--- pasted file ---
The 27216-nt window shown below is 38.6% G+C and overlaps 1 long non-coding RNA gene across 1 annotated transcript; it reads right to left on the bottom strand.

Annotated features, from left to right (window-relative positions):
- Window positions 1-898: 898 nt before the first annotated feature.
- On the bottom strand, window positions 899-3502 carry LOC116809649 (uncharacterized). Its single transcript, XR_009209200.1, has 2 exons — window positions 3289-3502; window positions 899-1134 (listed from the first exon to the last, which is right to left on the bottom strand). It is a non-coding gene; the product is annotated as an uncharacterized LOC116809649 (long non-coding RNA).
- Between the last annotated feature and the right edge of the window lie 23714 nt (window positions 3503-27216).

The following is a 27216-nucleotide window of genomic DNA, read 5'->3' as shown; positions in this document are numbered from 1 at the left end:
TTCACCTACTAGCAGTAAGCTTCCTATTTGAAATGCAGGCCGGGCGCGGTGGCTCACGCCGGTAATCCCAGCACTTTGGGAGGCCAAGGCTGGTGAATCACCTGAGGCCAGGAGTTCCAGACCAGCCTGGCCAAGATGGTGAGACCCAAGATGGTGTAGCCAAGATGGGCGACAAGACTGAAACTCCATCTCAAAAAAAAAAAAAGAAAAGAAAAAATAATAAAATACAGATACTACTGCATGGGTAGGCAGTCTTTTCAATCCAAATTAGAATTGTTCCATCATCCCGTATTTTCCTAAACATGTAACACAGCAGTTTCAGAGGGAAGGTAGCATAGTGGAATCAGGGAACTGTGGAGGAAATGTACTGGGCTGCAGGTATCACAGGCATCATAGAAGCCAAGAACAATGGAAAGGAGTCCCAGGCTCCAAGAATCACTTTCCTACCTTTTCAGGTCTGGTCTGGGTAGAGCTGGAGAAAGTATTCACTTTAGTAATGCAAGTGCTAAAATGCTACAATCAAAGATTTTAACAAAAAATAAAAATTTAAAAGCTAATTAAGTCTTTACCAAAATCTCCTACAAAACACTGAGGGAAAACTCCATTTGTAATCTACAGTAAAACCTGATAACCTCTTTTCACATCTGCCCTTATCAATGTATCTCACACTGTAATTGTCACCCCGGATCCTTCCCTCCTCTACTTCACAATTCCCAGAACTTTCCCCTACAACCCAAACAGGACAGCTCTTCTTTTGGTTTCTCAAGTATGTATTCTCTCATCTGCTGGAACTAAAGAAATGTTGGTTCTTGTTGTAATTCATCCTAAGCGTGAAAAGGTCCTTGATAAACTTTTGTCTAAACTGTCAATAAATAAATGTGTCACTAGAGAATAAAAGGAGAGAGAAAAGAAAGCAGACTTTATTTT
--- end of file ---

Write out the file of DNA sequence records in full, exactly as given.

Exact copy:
The 27216-nt window shown below is 38.6% G+C and overlaps 1 long non-coding RNA gene across 1 annotated transcript; it reads right to left on the bottom strand.

Annotated features, from left to right (window-relative positions):
- Window positions 1-898: 898 nt before the first annotated feature.
- On the bottom strand, window positions 899-3502 carry LOC116809649 (uncharacterized). Its single transcript, XR_009209200.1, has 2 exons — window positions 3289-3502; window positions 899-1134 (listed from the first exon to the last, which is right to left on the bottom strand). It is a non-coding gene; the product is annotated as an uncharacterized LOC116809649 (long non-coding RNA).
- Between the last annotated feature and the right edge of the window lie 23714 nt (window positions 3503-27216).

The following is a 27216-nucleotide window of genomic DNA, read 5'->3' as shown; positions in this document are numbered from 1 at the left end:
TTCACCTACTAGCAGTAAGCTTCCTATTTGAAATGCAGGCCGGGCGCGGTGGCTCACGCCGGTAATCCCAGCACTTTGGGAGGCCAAGGCTGGTGAATCACCTGAGGCCAGGAGTTCCAGACCAGCCTGGCCAAGATGGTGAGACCCAAGATGGTGTAGCCAAGATGGGCGACAAGACTGAAACTCCATCTCAAAAAAAAAAAAAGAAAAGAAAAAATAATAAAATACAGATACTACTGCATGGGTAGGCAGTCTTTTCAATCCAAATTAGAATTGTTCCATCATCCCGTATTTTCCTAAACATGTAACACAGCAGTTTCAGAGGGAAGGTAGCATAGTGGAATCAGGGAACTGTGGAGGAAATGTACTGGGCTGCAGGTATCACAGGCATCATAGAAGCCAAGAACAATGGAAAGGAGTCCCAGGCTCCAAGAATCACTTTCCTACCTTTTCAGGTCTGGTCTGGGTAGAGCTGGAGAAAGTATTCACTTTAGTAATGCAAGTGCTAAAATGCTACAATCAAAGATTTTAACAAAAAATAAAAATTTAAAAGCTAATTAAGTCTTTACCAAAATCTCCTACAAAACACTGAGGGAAAACTCCATTTGTAATCTACAGTAAAACCTGATAACCTCTTTTCACATCTGCCCTTATCAATGTATCTCACACTGTAATTGTCACCCCGGATCCTTCCCTCCTCTACTTCACAATTCCCAGAACTTTCCCCTACAACCCAAACAGGACAGCTCTTCTTTTGGTTTCTCAAGTATGTATTCTCTCATCTGCTGGAACTAAAGAAATGTTGGTTCTTGTTGTAATTCATCCTAAGCGTGAAAAGGTCCTTGATAAACTTTTGTCTAAACTGTCAATAAATAAATGTGTCACTAGAGAATAAAAGGAGAGAGAAAAGAAAGCAGACTTTATTTT